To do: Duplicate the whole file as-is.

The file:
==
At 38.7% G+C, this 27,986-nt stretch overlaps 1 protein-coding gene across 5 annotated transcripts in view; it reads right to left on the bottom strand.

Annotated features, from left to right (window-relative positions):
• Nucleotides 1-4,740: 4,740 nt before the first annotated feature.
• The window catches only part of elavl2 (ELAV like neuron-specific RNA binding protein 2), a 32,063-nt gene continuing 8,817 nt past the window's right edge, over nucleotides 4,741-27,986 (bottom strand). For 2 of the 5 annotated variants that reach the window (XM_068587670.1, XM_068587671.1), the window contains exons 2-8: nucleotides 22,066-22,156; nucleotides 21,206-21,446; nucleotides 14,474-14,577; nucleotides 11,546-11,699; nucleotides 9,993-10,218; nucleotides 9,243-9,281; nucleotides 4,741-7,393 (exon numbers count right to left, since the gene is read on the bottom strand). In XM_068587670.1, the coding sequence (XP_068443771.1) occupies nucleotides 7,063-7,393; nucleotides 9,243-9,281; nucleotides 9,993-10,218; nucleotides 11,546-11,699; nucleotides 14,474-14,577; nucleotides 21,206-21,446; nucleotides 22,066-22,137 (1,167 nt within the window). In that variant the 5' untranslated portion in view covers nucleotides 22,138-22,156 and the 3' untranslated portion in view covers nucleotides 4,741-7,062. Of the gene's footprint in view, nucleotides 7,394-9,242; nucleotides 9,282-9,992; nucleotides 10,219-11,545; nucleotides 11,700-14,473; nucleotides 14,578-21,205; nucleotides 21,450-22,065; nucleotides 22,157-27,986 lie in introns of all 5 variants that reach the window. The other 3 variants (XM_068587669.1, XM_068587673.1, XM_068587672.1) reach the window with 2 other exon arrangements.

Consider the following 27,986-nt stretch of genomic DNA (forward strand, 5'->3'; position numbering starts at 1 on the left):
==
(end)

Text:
At 38.7% G+C, this 27,986-nt stretch overlaps 1 protein-coding gene across 5 annotated transcripts in view; it reads right to left on the bottom strand.

Annotated features, from left to right (window-relative positions):
• Nucleotides 1-4,740: 4,740 nt before the first annotated feature.
• The window catches only part of elavl2 (ELAV like neuron-specific RNA binding protein 2), a 32,063-nt gene continuing 8,817 nt past the window's right edge, over nucleotides 4,741-27,986 (bottom strand). For 2 of the 5 annotated variants that reach the window (XM_068587670.1, XM_068587671.1), the window contains exons 2-8: nucleotides 22,066-22,156; nucleotides 21,206-21,446; nucleotides 14,474-14,577; nucleotides 11,546-11,699; nucleotides 9,993-10,218; nucleotides 9,243-9,281; nucleotides 4,741-7,393 (exon numbers count right to left, since the gene is read on the bottom strand). In XM_068587670.1, the coding sequence (XP_068443771.1) occupies nucleotides 7,063-7,393; nucleotides 9,243-9,281; nucleotides 9,993-10,218; nucleotides 11,546-11,699; nucleotides 14,474-14,577; nucleotides 21,206-21,446; nucleotides 22,066-22,137 (1,167 nt within the window). In that variant the 5' untranslated portion in view covers nucleotides 22,138-22,156 and the 3' untranslated portion in view covers nucleotides 4,741-7,062. Of the gene's footprint in view, nucleotides 7,394-9,242; nucleotides 9,282-9,992; nucleotides 10,219-11,545; nucleotides 11,700-14,473; nucleotides 14,578-21,205; nucleotides 21,450-22,065; nucleotides 22,157-27,986 lie in introns of all 5 variants that reach the window. The other 3 variants (XM_068587669.1, XM_068587673.1, XM_068587672.1) reach the window with 2 other exon arrangements.

Consider the following 27,986-nt stretch of genomic DNA (forward strand, 5'->3'; position numbering starts at 1 on the left):